One of Colorado Territory’s most interesting African American citizens spoke eloquently on behalf of black suffrage between 1863 and 1873, a decade of great debate on this particular subject. William Jefferson Hardin had been born to a free quadroon woman and a white father in Russellville, Kentucky in 1831. Raised and educated by Kentucky Shakers, he became a teacher for “free children of color” in Bowling Green, Kentucky. He came to Colorado Territory in 1863 because all men in the territories over the age of twenty-one had the right to vote. When the law was amended in 1864 to exclude black men, Hardin began to use his considerable skills as a speaker to challenge the characterization of black men as “uncivilized.” Soon he began making direct appeals to newspapers and members of Congress for a repeal of suffrage restrictions and for public education for black children. Congress gave African American males in all United States territories the right to vote in 1867.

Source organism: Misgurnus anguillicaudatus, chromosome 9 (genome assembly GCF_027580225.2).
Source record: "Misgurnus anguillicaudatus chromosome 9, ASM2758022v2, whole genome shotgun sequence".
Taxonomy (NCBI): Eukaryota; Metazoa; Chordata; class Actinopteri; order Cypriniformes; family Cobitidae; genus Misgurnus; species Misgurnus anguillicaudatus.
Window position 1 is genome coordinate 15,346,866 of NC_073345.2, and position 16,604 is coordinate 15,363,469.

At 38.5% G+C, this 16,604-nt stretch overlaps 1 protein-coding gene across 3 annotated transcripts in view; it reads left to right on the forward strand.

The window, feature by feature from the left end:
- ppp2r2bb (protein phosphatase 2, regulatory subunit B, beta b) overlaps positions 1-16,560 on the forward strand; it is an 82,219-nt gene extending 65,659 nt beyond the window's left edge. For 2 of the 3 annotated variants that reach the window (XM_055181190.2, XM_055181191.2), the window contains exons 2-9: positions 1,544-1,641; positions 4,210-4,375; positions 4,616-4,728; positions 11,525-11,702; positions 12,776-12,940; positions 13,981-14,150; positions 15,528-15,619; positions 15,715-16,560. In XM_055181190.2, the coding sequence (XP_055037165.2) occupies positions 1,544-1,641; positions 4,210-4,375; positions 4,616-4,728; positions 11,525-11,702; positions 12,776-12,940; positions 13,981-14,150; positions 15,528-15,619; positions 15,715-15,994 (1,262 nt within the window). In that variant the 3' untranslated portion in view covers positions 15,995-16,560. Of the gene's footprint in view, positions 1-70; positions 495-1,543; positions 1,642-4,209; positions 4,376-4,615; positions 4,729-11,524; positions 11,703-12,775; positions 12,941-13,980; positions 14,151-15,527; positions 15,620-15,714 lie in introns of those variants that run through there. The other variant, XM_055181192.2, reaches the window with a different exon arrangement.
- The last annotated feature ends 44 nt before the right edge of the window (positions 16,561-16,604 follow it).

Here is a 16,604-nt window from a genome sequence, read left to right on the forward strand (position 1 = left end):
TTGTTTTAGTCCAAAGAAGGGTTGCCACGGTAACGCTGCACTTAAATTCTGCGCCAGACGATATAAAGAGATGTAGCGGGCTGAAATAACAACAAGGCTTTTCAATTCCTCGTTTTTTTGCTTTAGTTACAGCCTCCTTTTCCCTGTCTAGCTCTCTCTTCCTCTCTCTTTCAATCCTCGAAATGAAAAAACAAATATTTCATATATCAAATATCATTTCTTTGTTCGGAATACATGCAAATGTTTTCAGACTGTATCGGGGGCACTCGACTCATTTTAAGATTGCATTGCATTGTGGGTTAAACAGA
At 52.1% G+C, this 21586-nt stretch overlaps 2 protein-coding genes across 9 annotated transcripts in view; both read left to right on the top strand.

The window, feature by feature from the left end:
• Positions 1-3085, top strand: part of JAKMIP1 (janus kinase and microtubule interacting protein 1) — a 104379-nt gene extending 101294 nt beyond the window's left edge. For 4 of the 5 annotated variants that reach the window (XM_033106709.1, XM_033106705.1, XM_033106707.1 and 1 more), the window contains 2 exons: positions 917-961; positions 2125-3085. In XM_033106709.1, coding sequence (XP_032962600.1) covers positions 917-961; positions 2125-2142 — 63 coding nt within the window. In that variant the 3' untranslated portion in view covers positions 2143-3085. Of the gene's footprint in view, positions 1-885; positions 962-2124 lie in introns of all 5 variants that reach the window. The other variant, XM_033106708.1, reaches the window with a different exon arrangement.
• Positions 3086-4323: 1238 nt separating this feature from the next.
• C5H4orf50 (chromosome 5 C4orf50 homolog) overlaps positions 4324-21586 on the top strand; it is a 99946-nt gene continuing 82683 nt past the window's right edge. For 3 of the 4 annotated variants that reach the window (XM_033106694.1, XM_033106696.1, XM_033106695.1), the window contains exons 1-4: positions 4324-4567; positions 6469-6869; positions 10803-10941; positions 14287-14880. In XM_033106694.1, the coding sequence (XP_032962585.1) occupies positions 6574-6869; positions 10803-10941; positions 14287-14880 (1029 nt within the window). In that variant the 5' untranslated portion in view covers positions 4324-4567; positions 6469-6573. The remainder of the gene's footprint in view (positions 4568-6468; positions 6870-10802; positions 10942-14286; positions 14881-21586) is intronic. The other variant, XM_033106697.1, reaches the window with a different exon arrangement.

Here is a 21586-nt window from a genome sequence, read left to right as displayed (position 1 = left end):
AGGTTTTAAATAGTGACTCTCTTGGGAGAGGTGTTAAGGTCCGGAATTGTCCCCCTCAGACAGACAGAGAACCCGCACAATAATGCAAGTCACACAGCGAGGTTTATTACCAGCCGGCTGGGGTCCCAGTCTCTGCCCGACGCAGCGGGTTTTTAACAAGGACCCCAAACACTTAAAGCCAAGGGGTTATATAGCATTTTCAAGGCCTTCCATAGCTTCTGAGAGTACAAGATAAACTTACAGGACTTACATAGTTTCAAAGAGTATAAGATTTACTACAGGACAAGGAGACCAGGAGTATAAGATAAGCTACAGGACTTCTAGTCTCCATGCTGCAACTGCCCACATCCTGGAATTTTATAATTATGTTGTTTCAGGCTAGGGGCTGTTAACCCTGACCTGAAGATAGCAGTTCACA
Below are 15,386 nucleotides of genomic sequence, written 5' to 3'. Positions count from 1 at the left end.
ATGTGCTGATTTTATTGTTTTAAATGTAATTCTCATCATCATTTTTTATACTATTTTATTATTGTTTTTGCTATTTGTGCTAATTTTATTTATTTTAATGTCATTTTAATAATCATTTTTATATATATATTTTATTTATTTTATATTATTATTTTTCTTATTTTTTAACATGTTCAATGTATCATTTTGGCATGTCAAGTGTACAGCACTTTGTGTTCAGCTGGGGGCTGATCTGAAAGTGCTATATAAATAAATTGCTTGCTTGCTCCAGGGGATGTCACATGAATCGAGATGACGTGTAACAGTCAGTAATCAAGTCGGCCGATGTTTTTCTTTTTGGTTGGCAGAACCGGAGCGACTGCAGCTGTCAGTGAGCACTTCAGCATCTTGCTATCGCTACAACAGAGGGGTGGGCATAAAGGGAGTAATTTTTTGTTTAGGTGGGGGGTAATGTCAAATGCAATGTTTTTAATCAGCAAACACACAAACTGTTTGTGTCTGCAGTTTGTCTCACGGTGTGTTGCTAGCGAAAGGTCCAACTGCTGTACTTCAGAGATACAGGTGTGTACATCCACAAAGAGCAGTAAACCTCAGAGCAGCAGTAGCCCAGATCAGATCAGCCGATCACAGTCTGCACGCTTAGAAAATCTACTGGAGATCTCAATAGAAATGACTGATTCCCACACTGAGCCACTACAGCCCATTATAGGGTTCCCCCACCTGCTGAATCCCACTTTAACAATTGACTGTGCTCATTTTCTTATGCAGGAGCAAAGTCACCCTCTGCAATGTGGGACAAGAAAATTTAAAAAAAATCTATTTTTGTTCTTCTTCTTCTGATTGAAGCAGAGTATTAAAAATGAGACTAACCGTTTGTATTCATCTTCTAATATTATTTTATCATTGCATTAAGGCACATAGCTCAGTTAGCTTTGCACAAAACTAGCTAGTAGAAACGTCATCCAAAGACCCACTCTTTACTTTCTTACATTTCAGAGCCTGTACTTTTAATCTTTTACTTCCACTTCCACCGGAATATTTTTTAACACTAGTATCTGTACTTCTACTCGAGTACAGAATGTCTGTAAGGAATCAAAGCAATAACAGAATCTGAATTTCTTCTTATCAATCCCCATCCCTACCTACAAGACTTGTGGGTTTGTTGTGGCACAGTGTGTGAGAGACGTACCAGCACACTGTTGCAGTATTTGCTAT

Despite his efforts on their behalf, Hardin alienated many black Denverites by lecturing them on manners and publicly suggesting that they deserved to be excluded from public places if they did not “observe expected decorum.” He also alienated some of Denver’s black leaders by failing to acknowledge their efforts toward voting rights and education.
Hardin supported the Republican Party, becoming an at-large delegate to the national convention in 1872. He also earned an appointment as a weigher at Denver’s United States Mint. His reputation suffered when he married a white Denver woman in 1873 and was confronted by a Caroline K. Hardin who appeared with documents proving he was already married to her. He lost his job in the ensuing scandal and moved to Cheyenne, Wyoming, where he took up the barbering profession. Hardin remained active in politics, serving in the Wyoming territorial legislature between 1879 and 1882. Hardin is believed to have died in Leadville in 1889 or 1890.